Especially preferred additives employed in practice of the invention have the formula ##STR1## where R1, R2 and R3 are each hydrogen or a C1 -C16 alkyl group with the proviso that at least one of R1, R2 or R3 are the C1 -C16 alkyl group, A is a C2 -C4 oxyalkylene group and n is an integer from 0-10. Preferably R1 and R3 are the same alkyl group, such as methyl, ethyl, propyl, isopropyl, n-butyl, isobutyl, t-butyl, amyl, t-amyl, hexyl, hextyl, octyl, nonyl, decyl and the like. Most preferably, R1 and R3 are the same C4 -C5 tertiary alkyl group. Mixtures can be employed including mixtures of additives with different alkyl groups and/or different oxyalkylene groups; mixtures of 1,2 diether, 1,3 diether and 1,2,3 triether are preferred. ##STR2## A can also be comprised of different oxyalkylene groups, e.g. both oxyethylene and oxypropylene groups.

In the case of the oxyalkylene derivatives of glycerin, preferred additives are those having the following formula: ##STR3## wherein R1 and R3 are C1 -C16 alkyl groups, preferably t-butyl or t-amyl groups, R2 is hydrogen, n is 4-10, and A is ##STR4## The preparation of such materials is shown, for example, in U.S. Pat. Nos. 2,932,670, 2,932,616 and 4,241,224.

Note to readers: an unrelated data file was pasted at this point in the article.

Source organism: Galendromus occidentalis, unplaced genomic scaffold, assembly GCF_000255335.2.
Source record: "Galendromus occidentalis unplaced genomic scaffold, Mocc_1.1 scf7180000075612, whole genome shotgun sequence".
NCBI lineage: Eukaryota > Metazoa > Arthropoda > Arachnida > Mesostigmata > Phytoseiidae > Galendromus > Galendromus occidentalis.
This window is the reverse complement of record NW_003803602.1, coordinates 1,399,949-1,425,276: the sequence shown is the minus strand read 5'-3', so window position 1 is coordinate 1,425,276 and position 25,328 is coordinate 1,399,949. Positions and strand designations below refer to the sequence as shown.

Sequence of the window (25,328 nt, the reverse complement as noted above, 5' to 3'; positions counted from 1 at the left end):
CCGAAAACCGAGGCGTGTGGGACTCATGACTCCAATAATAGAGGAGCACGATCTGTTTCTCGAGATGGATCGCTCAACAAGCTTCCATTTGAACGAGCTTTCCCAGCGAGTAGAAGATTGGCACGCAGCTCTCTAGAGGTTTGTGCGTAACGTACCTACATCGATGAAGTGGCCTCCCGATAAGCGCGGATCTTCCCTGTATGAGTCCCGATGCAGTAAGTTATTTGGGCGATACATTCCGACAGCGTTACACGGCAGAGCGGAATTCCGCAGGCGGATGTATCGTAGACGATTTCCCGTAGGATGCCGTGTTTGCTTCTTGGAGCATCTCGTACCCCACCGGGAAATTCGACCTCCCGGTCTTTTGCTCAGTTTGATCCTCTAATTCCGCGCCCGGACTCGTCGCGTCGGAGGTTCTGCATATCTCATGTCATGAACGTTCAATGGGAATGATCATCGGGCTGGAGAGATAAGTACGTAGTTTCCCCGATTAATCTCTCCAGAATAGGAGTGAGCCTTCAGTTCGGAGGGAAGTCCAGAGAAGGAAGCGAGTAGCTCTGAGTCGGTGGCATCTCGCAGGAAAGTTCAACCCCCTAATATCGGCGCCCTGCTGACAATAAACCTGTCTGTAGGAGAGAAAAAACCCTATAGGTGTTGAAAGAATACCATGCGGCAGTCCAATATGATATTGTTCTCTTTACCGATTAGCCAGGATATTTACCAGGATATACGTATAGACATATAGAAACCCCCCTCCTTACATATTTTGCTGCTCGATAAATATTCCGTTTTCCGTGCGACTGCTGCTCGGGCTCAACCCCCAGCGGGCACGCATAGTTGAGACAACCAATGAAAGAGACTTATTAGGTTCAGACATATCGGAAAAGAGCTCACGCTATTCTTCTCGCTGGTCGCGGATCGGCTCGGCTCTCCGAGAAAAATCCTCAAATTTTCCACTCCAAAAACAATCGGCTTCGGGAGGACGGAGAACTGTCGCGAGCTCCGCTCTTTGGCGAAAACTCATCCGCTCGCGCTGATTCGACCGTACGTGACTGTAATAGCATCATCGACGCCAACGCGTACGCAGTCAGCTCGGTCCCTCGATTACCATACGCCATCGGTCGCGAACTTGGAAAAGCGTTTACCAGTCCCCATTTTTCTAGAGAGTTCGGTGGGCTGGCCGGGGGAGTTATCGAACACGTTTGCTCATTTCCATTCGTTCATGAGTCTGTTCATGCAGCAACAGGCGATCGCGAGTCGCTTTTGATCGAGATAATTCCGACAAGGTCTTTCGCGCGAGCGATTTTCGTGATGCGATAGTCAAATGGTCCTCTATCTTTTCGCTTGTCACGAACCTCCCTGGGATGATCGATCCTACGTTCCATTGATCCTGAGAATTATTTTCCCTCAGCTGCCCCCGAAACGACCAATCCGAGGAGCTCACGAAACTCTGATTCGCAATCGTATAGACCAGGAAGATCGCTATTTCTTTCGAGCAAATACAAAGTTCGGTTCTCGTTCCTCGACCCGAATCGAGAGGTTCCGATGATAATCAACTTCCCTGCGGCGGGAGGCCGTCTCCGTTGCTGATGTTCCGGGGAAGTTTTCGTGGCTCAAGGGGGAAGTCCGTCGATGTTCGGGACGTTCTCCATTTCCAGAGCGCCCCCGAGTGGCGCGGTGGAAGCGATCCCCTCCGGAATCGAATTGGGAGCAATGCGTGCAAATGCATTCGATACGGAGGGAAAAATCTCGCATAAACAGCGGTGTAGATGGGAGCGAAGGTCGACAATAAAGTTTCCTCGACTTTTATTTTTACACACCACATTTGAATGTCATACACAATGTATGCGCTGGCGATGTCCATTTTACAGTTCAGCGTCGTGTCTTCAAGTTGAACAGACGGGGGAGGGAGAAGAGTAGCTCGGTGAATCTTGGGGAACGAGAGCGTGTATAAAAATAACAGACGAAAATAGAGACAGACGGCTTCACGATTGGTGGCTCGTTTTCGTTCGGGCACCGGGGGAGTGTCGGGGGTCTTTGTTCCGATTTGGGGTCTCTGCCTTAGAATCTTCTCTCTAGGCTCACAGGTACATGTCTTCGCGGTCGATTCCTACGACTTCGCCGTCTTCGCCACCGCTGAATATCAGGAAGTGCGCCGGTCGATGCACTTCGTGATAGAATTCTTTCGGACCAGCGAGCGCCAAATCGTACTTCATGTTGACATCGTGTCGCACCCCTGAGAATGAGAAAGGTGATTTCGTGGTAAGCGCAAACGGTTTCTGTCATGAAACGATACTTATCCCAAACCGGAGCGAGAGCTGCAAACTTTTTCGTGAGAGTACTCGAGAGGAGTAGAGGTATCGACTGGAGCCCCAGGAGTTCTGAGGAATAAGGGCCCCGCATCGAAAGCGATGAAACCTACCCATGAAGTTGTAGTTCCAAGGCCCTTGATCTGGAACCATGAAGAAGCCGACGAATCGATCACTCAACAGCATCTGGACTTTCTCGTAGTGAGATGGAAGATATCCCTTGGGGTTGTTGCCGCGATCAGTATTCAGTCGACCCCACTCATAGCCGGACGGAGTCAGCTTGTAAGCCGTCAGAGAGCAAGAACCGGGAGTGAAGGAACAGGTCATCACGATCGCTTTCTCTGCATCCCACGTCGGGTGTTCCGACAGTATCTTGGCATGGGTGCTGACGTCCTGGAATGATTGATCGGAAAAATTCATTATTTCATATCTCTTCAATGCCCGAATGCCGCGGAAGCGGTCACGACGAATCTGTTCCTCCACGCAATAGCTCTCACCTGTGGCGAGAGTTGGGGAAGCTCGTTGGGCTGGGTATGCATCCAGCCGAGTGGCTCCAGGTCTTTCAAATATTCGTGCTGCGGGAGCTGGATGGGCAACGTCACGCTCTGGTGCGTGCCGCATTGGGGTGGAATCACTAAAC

In a particularly preferred practice, the glycerin is etherified by reaction with isobutylene or t-butanol or the corresponding C5 of C6 materials, in order to produce a product mixture comprised primarily of the 1,3-di-t-alkyl; ether and lesser amounts of the 1,2-di-t-alkyl ether and the 1,2,3-tri-t-alkyl ether of glycerin. Especially advantageous in this reaction is the use of a highly cross-linked sulfonic acid resin catalyst such as Amberlyst XN1010 with an isoalkane to glycerin ratio of 2:1 or higher at temperatures in the range of 40°-150° C., preferably 55°-75° C.